9/24/2013 - Key steps to take in the kitchen
If a top concern of restaurateurs wasn't food safety, they'd quickly find themselves without a job. And as prevailing an issue as the quality and consistency of food that's served in eateries may be, its importance can't be overstated.
With September being National Food Safety Month, the Food Safety Consortium at Iowa State University offers some crucial reminders to be aware of when preparing meals and storing foods.
Freshness not only requires proper handling, but a safe environment for food to be stored. Thus, the refrigerator should be kept at a temperature that's a maximum of 40 degrees Fahrenheit. Coldness limits the growth of bacteria, which can contribute to food-borne illnesses.
Though sell-by dates can be used as a guideline for when food and drinks have gone past their prime freshness, there are occasions wherein food can go bad before that date. As a general rule, it's best to place a date on packaged and opened goods to serve as a reminder. If after two to three days they haven't been used, it's best to toss them out.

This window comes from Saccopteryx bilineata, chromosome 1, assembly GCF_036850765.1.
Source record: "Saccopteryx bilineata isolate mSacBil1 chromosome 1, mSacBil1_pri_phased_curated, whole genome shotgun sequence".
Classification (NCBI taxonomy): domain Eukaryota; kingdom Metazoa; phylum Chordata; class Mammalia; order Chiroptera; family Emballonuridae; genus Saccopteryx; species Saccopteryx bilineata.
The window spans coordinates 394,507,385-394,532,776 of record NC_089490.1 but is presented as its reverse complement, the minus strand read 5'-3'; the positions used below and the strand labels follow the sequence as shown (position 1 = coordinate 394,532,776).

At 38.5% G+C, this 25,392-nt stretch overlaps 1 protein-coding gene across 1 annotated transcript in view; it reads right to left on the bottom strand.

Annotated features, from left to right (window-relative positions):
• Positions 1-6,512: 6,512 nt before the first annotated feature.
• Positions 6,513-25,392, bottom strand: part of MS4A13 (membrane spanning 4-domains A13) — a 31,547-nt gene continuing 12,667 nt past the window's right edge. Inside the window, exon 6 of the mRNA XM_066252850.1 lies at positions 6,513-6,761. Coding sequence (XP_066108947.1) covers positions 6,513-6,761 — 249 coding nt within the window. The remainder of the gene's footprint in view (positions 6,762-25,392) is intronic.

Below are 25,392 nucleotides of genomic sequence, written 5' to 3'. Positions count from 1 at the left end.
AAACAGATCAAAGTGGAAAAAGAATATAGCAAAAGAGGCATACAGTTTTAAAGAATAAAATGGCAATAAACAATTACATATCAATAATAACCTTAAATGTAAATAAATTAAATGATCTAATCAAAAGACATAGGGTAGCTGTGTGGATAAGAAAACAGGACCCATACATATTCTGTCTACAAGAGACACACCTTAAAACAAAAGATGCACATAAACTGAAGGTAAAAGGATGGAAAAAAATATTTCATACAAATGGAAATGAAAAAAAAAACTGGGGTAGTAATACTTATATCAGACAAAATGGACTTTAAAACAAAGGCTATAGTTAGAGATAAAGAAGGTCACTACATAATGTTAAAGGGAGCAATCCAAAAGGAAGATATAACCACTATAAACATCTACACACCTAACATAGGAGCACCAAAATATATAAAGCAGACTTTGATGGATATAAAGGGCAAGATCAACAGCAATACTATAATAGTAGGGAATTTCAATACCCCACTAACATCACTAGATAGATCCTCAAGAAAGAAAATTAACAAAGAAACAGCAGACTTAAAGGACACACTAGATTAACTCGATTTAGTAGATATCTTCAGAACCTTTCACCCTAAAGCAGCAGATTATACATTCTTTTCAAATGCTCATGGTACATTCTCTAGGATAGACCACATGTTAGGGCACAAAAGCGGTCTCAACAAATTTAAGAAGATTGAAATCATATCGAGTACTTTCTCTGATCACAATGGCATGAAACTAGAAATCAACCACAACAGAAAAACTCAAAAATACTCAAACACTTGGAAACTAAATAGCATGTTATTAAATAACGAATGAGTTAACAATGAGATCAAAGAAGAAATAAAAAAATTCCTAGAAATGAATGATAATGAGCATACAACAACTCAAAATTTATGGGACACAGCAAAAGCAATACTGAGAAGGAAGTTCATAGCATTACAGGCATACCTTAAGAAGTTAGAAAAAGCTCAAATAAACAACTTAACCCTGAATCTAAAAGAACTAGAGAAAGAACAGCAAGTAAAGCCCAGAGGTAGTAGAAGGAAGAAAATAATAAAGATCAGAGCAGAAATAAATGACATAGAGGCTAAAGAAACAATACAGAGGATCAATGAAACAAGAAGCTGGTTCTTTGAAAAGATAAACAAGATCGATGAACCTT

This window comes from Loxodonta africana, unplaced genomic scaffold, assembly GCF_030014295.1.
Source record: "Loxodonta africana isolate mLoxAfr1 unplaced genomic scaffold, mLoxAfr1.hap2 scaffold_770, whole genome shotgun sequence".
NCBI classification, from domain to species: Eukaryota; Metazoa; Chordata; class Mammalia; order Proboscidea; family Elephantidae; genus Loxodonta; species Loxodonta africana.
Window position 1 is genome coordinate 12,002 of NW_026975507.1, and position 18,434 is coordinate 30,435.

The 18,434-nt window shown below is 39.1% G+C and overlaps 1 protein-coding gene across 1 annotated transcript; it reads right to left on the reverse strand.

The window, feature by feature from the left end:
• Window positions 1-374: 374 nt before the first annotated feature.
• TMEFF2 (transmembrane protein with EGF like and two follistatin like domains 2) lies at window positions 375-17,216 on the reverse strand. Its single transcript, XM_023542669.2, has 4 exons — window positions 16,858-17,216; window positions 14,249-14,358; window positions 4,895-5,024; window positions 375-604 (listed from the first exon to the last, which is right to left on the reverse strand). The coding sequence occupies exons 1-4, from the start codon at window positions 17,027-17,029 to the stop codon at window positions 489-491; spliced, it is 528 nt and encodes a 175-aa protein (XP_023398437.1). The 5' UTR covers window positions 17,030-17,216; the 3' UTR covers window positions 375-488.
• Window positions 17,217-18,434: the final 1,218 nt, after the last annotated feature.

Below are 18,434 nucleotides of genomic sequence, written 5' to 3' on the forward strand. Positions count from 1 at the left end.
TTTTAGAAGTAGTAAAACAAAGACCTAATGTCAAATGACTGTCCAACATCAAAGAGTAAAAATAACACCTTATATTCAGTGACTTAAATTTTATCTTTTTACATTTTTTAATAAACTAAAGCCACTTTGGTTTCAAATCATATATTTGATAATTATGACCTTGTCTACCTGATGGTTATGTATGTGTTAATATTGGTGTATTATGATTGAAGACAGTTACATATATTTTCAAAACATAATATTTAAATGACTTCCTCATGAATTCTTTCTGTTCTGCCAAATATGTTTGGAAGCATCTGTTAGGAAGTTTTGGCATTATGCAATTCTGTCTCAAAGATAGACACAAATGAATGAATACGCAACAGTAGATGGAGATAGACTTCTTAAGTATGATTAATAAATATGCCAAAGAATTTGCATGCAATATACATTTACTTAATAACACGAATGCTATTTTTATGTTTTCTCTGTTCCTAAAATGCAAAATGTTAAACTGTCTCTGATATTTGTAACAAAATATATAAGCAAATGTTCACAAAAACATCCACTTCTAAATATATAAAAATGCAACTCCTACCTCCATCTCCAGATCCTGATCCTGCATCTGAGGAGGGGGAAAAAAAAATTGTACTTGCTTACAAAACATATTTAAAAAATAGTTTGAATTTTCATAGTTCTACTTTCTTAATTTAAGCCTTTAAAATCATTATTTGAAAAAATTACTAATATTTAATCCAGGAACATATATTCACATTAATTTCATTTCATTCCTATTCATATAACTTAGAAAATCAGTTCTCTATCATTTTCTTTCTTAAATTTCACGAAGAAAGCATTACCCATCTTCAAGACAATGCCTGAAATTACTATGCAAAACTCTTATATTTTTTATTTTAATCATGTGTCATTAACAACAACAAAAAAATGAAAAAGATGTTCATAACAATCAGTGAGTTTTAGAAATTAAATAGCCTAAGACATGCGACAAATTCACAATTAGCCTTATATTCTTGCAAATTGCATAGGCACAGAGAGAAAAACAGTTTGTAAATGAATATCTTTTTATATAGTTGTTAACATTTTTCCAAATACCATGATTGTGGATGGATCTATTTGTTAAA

Clean-up is a critical component of food safety, but the items used to clean can become dirtied as well. Safety experts at ISU recommend using approximately one teaspoon of chlorine bleach mixed with water and a sanitizing agent every couple of weeks on sponges, dish cloths and rags. In addition, paper towels that can be thrown away after one use should be used with regularity as well.
According to the Centers for Disease Control and Prevention, each year approximately 48 million people in the U.S. alone get sick after eating food that has been handled improperly or contaminated. Selective offers restaurateurs businessowners insurance protection to arm themselves in the event of a food-borne illness outbreak that's affected an independent eatery or chain's food supply.